Former arts minister John Hill was announced as the new chair of JamFactory last night, along with a new strategic plan listing physical expansion, increased First Nations engagement and entrepreneurial growth as future priorities.
Taking effect from November 24, Hill will succeed Jane Danvers, who has been chair since 2017.
The announcement was made by Arts Minister Andrea Michaels as JamFactory launched its strategic plan for 2024-2028 with ongoing Commonwealth funding until 2028 secured under Danvers.
Michaels noted Danvers’ contributions to JamFactory, with the Adelaide institution “among the most resilient arts organisations in the country during the global pandemic”.
“John is highly regarded within the arts sector in South Australia and respected across the political landscape,” Michaels said.
“He is well placed to lead JamFactory’s board as the organisation enters an exciting new phase following the successful celebration of its 50th anniversary this year.”
Hill previously served as the MP for the southern electorate of Kaurna from 1997 to 2014, notably turning the once marginal electorate into a safe Labor seat. Before retiring from politics in 2014, he held state ministerial portfolios in environment, health and the arts.
Since retiring from politics, Hill has served as chair of the SA Film Corporation Board and the South Australia Living Artists (SALA) board. He’s currently the deputy chancellor of the University of South Australia.
“I have been fully briefed on JamFactory’s new Strategic Plan and am entirely supportive,” Hill said.
“Physical expansion will be a key priority for the Board going forward and I will be particularly interested to see what opportunities could arise from the creation of the new Adelaide University, given JamFactory’s existing relationships and close proximity.”
JamFactory CEO Brian Parkes released the 2024-28 Strategic Plan summary with key ambitions including a major refurbishment and expansion of their retail store and galleries; a new flexible education studio for specialised craft and design programs; reintroducing a textiles studio to deliver training, create jobs and prompt commercial activities; and a licensed café featuring JamFactory furniture, lighting and servingware.
Parkes told InReview earlier in the year there was potential to do more with the “disjointed and under-loved public space” in the Lion Arts Centre precinct.
He told InDaily the expansion plans would be prioritised over the next four years, with conversations having begun with some stakeholders.
“Our building, and indeed the whole Lion Arts Centre, is an asset of state government, so we will need support from them to achieve anything,” Parkes said.
“However, our need for more space is very real and increasingly urgent so we will also need to carefully consider any other practical opportunities for expansion in the precinct.”
While the core funding JamFactory receives from the state and commonwealth governments is specifically allocated to their operations, Parkes said the organisation was in a position to “invest some of our built-up cash reserves on the right opportunity”.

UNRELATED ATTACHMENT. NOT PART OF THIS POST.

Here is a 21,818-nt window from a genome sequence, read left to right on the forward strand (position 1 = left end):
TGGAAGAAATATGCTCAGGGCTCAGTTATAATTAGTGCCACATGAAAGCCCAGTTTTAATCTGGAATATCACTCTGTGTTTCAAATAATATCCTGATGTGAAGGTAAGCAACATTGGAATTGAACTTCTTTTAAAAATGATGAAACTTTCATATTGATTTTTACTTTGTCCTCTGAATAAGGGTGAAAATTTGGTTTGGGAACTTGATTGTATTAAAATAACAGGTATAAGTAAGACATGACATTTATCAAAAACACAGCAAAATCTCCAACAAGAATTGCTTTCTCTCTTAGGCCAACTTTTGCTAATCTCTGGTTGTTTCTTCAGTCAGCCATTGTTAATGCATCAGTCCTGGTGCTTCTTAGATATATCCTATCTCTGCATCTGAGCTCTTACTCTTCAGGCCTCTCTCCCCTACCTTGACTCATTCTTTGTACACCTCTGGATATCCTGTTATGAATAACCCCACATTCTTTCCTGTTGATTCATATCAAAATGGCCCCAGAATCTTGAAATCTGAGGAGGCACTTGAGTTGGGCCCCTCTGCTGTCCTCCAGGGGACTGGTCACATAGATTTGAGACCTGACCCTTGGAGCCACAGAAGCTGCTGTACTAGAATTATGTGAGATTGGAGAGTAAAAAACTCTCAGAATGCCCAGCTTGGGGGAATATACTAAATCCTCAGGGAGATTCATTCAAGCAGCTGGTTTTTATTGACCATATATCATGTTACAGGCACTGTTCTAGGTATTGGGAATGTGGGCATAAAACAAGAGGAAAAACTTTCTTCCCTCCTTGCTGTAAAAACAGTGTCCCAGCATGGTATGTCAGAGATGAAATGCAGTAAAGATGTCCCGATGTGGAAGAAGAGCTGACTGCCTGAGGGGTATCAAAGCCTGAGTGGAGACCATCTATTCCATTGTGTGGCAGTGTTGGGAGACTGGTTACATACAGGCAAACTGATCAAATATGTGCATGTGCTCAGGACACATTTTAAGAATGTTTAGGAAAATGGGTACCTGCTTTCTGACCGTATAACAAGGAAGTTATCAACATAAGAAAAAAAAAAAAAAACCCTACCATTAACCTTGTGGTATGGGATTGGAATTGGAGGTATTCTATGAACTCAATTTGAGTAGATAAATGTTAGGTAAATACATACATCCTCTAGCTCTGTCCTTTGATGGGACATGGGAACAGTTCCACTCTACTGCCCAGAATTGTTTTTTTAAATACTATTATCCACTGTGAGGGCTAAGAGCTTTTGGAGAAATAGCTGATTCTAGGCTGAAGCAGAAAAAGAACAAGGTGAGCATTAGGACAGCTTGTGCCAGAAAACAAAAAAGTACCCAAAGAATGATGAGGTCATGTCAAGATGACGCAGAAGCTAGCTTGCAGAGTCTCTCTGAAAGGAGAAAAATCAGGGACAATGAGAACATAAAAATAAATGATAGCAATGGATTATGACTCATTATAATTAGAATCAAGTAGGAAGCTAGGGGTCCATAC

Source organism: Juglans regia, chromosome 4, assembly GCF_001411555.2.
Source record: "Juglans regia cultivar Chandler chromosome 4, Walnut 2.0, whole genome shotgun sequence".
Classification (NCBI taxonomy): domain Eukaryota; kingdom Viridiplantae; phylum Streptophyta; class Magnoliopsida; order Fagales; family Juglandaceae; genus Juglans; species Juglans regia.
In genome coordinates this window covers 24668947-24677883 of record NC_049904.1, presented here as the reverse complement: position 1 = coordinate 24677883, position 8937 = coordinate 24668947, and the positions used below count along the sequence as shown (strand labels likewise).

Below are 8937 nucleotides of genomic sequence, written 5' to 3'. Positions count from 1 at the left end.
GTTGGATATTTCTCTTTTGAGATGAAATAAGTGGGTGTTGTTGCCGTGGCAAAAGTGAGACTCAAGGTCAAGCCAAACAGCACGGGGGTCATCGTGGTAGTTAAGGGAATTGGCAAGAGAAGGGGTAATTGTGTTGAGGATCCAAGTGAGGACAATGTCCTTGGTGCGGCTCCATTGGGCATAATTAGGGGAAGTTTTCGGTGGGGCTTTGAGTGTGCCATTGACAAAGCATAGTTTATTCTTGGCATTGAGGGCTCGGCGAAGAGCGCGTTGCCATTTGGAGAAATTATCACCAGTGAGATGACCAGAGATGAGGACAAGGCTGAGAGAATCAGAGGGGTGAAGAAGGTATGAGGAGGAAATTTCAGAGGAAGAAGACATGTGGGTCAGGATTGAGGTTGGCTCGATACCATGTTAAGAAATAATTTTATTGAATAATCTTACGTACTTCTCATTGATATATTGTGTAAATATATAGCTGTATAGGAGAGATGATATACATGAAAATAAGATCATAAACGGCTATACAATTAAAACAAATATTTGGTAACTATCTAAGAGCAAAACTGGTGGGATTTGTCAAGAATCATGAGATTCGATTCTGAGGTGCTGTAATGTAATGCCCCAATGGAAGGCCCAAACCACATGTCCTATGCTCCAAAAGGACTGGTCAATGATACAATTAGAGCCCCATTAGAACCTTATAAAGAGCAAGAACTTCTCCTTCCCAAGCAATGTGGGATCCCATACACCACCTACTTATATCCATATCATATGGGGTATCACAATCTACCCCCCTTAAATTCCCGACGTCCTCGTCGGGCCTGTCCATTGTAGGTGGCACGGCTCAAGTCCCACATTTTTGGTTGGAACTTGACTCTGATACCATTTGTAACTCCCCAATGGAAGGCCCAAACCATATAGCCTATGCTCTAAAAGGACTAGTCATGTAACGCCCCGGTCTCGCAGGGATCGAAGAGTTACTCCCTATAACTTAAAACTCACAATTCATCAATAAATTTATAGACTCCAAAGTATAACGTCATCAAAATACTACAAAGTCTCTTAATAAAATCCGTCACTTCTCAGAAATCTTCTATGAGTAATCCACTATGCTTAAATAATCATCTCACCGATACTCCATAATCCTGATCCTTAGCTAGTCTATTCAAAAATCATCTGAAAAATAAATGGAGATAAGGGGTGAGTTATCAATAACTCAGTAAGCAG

“We would need additional support from government and/or the private sector – but we think we can make a very strong case.
“In addition to the significant cultural and community benefits we provide, we currently deliver a direct economic return of around four to one on the funding we receive from state government and indirectly much more than this.”
Other priorities outlined in the strategic plan include creating a new career development program for emerging First Nations artists and designers; developing a community-led exhibition of Kaurna art and design; launching and implementing JamFactory’s first Reconciliation Action Plan and establishing a First Nations Advisory group.
This will be helped by a philanthropic gift of $50,000 from Kingsley and Robyn Mundey. The former is the Sydney-based managing director of International Art Services which opened an Adelaide facility earlier this year.
JamFactory will develop and present a nationally touring exhibition of work by Ngarrindjeri Elder and weaver Aunty Ellen Trevorrow, curated by Carly Tarkari Dodd, as the 2025 JamFactory ICON.
The pilot program in career development for emerging First Nations artists based on First Nations-led consultation will also be trialled in 2025.
JamFactory is also planning entrepreneurial growth to ensure its ongoing financial stability.
It plans to do so by expanding its collections and promoting them to architects and interior designers nationally; investing in targeted online sales; presenting work for sale at the biennial Melbourne Design Fair and opening a new JamFactory retail outlet in Sydney by 2028.
JamFactory signed a 10-year lease renewal on its regional facility at the Seppeltsfield Winery earlier this year.
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